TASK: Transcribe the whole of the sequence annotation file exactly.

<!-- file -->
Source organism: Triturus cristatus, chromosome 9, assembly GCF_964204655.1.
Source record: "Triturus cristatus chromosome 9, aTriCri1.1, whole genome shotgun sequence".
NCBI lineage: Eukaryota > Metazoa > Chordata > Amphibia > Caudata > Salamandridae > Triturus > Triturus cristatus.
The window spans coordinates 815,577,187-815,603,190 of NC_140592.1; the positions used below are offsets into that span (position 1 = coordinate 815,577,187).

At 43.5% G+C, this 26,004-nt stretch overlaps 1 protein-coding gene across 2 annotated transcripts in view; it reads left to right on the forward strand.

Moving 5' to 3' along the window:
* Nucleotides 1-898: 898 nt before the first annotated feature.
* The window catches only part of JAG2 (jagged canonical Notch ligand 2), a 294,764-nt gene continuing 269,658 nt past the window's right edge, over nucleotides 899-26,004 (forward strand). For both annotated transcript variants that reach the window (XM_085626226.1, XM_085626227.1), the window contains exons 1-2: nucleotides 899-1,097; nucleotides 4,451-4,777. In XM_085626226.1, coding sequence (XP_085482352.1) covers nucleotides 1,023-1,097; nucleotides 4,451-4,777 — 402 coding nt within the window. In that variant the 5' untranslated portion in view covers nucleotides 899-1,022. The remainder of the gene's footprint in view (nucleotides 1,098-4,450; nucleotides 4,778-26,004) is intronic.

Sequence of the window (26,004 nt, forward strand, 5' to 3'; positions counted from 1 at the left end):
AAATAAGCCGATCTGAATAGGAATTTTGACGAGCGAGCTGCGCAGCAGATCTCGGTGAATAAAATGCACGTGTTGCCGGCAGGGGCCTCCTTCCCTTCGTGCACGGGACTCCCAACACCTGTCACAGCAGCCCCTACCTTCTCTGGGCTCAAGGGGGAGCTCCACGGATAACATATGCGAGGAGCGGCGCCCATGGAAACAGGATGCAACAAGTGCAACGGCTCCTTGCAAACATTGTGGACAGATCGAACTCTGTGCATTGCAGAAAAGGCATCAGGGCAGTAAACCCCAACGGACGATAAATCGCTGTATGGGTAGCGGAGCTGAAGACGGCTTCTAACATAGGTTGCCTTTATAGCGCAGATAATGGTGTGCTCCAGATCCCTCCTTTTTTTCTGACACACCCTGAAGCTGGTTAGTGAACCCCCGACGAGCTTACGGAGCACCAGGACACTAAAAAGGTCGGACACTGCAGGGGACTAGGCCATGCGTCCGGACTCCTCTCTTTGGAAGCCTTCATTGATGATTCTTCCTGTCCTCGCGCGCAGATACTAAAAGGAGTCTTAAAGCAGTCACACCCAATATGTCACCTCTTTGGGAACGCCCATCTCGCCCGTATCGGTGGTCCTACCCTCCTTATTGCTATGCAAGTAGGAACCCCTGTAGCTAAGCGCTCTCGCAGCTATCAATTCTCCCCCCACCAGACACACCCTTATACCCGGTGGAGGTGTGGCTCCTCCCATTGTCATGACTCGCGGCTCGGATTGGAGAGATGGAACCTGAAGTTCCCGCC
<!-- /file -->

Source organism: Triturus cristatus, chromosome 9, assembly GCF_964204655.1.
Source record: "Triturus cristatus chromosome 9, aTriCri1.1, whole genome shotgun sequence".
NCBI lineage: Eukaryota > Metazoa > Chordata > Amphibia > Caudata > Salamandridae > Triturus > Triturus cristatus.
The window spans coordinates 815,577,187-815,603,190 of NC_140592.1; the positions used below are offsets into that span (position 1 = coordinate 815,577,187).

At 43.5% G+C, this 26,004-nt stretch overlaps 1 protein-coding gene across 2 annotated transcripts in view; it reads left to right on the forward strand.

Moving 5' to 3' along the window:
* Nucleotides 1-898: 898 nt before the first annotated feature.
* The window catches only part of JAG2 (jagged canonical Notch ligand 2), a 294,764-nt gene continuing 269,658 nt past the window's right edge, over nucleotides 899-26,004 (forward strand). For both annotated transcript variants that reach the window (XM_085626226.1, XM_085626227.1), the window contains exons 1-2: nucleotides 899-1,097; nucleotides 4,451-4,777. In XM_085626226.1, coding sequence (XP_085482352.1) covers nucleotides 1,023-1,097; nucleotides 4,451-4,777 — 402 coding nt within the window. In that variant the 5' untranslated portion in view covers nucleotides 899-1,022. The remainder of the gene's footprint in view (nucleotides 1,098-4,450; nucleotides 4,778-26,004) is intronic.

Sequence of the window (26,004 nt, forward strand, 5' to 3'; positions counted from 1 at the left end):
AAATAAGCCGATCTGAATAGGAATTTTGACGAGCGAGCTGCGCAGCAGATCTCGGTGAATAAAATGCACGTGTTGCCGGCAGGGGCCTCCTTCCCTTCGTGCACGGGACTCCCAACACCTGTCACAGCAGCCCCTACCTTCTCTGGGCTCAAGGGGGAGCTCCACGGATAACATATGCGAGGAGCGGCGCCCATGGAAACAGGATGCAACAAGTGCAACGGCTCCTTGCAAACATTGTGGACAGATCGAACTCTGTGCATTGCAGAAAAGGCATCAGGGCAGTAAACCCCAACGGACGATAAATCGCTGTATGGGTAGCGGAGCTGAAGACGGCTTCTAACATAGGTTGCCTTTATAGCGCAGATAATGGTGTGCTCCAGATCCCTCCTTTTTTTCTGACACACCCTGAAGCTGGTTAGTGAACCCCCGACGAGCTTACGGAGCACCAGGACACTAAAAAGGTCGGACACTGCAGGGGACTAGGCCATGCGTCCGGACTCCTCTCTTTGGAAGCCTTCATTGATGATTCTTCCTGTCCTCGCGCGCAGATACTAAAAGGAGTCTTAAAGCAGTCACACCCAATATGTCACCTCTTTGGGAACGCCCATCTCGCCCGTATCGGTGGTCCTACCCTCCTTATTGCTATGCAAGTAGGAACCCCTGTAGCTAAGCGCTCTCGCAGCTATCAATTCTCCCCCCACCAGACACACCCTTATACCCGGTGGAGGTGTGGCTCCTCCCATTGTCATGACTCGCGGCTCGGATTGGAGAGATGGAACCTGAAGTTCCCGCC